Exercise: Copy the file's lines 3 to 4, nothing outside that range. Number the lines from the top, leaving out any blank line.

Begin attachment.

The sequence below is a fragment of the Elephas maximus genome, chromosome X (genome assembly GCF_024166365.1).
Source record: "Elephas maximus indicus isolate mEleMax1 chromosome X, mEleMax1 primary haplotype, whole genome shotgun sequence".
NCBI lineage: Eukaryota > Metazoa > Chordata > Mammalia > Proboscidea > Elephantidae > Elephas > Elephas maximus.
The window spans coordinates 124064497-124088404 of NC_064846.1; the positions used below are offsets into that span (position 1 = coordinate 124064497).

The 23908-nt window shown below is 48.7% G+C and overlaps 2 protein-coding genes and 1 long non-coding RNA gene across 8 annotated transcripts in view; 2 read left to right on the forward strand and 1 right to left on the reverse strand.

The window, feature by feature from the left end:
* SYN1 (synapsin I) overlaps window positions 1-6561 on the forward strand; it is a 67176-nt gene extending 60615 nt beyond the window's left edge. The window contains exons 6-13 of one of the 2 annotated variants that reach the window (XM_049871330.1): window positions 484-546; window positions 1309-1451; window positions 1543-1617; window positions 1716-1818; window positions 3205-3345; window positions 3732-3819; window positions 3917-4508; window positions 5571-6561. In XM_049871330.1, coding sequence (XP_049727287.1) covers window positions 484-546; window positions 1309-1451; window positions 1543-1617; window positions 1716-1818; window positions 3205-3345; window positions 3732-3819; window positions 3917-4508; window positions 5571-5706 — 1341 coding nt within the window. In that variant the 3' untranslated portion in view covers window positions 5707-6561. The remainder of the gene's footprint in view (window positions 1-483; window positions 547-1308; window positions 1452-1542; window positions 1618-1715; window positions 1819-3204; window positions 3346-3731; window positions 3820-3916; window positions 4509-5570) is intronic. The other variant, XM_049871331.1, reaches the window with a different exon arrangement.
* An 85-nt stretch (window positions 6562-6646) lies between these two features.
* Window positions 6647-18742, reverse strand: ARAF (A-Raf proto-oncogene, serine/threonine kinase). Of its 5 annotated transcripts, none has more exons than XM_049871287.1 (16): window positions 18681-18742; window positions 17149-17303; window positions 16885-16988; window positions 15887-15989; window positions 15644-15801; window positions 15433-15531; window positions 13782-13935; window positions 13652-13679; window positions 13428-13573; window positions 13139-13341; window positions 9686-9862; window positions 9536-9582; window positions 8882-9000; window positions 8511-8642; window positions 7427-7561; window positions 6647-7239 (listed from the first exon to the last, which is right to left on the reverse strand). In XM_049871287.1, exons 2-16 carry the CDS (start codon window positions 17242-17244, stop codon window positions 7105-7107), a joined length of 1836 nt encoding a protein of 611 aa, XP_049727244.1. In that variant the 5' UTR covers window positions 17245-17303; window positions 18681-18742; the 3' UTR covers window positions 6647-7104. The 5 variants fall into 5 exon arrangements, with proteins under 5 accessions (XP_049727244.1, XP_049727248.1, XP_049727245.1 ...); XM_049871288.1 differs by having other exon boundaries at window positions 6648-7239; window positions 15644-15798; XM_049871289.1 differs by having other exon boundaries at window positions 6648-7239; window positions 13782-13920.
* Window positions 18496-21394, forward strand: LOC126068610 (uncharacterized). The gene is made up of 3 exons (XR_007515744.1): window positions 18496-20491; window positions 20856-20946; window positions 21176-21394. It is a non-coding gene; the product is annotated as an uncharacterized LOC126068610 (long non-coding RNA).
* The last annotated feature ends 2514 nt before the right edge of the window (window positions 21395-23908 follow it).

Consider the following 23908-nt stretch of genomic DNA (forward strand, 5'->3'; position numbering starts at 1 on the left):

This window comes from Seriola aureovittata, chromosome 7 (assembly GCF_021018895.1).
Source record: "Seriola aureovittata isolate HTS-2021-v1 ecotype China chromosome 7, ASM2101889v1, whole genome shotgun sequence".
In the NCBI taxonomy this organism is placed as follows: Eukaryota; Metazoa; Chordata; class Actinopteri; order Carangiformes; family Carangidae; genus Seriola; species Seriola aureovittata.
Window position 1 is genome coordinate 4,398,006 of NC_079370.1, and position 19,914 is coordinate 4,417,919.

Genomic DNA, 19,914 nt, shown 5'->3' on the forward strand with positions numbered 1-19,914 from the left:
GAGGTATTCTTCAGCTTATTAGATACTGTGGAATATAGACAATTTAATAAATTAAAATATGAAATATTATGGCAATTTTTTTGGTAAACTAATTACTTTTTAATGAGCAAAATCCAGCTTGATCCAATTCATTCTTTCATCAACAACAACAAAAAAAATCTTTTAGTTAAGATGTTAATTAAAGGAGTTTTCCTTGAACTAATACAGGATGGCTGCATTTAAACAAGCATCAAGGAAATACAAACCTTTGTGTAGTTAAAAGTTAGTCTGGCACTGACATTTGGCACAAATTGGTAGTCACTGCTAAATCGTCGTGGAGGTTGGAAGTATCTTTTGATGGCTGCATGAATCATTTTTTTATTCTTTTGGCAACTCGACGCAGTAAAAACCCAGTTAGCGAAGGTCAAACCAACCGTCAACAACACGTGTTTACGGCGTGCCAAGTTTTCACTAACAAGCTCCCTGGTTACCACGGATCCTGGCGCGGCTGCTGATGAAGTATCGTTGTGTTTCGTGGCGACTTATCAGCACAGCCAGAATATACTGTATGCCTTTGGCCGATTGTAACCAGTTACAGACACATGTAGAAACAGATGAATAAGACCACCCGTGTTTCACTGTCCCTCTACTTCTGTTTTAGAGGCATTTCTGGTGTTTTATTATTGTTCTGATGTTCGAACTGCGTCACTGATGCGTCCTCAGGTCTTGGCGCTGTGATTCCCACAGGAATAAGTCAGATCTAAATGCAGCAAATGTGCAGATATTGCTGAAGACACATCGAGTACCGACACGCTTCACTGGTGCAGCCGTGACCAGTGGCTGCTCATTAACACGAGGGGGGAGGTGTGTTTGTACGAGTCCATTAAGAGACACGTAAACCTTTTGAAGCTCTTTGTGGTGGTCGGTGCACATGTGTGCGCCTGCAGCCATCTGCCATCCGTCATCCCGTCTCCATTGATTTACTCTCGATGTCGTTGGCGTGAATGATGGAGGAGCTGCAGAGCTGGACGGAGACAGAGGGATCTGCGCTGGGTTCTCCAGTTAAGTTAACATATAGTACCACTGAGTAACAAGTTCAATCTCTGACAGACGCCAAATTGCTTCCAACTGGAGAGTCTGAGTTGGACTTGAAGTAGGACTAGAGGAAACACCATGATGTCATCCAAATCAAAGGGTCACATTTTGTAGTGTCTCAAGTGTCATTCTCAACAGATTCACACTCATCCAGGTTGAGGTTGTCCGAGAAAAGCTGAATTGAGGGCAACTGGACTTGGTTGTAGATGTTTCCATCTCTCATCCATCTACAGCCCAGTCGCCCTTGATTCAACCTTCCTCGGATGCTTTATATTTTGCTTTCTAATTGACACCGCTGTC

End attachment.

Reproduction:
NCBI lineage: Eukaryota > Metazoa > Chordata > Mammalia > Proboscidea > Elephantidae > Elephas > Elephas maximus.
The window spans coordinates 124064497-124088404 of NC_064846.1; the positions used below are offsets into that span (position 1 = coordinate 124064497).